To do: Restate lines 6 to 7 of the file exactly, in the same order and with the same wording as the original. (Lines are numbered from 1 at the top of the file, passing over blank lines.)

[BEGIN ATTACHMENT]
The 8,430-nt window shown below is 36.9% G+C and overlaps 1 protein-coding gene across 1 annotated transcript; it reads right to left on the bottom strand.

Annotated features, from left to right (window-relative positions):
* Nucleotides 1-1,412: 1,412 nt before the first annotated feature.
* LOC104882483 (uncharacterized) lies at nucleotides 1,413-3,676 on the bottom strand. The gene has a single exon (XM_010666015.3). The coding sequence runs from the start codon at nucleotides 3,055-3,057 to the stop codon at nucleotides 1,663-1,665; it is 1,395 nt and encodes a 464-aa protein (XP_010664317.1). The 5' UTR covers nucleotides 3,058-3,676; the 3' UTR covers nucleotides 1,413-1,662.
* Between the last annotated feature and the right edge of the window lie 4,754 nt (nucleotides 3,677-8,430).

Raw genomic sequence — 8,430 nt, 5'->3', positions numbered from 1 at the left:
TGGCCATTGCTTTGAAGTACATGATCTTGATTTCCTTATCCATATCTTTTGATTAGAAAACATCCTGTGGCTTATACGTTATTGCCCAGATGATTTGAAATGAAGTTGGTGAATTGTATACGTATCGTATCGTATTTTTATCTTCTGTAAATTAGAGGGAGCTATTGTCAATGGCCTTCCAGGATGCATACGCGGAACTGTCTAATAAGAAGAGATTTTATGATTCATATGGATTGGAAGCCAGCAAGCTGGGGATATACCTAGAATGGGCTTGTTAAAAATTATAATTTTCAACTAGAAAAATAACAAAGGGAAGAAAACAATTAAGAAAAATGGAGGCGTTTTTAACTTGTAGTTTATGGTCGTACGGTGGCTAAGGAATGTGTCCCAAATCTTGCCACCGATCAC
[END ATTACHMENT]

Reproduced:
Raw genomic sequence — 8,430 nt, 5'->3', positions numbered from 1 at the left:
TGGCCATTGCTTTGAAGTACATGATCTTGATTTCCTTATCCATATCTTTTGATTAGAAAACATCCTGTGGCTTATACGTTATTGCCCAGATGATTTGAAATGAAGTTGGTGAATTGTATACGTATCGTATCGTATTTTTATCTTCTGTAAATTAGAGGGAGCTATTGTCAATGGCCTTCCAGGATGCATACGCGGAACTGTCTAATAAGAAGAGATTTTATGATTCATATGGATTGGAAGCCAGCAAGCTGGGGATATACCTAGAATGGGCTTGTTAAAAATTATAATTTTCAACTAGAAAAATAACAAAGGGAAGAAAACAATTAAGAAAAATGGAGGCGTTTTTAACTTGTAGTTTATGGTCGTACGGTGGCTAAGGAATGTGTCCCAAATCTTGCCACCGATCAC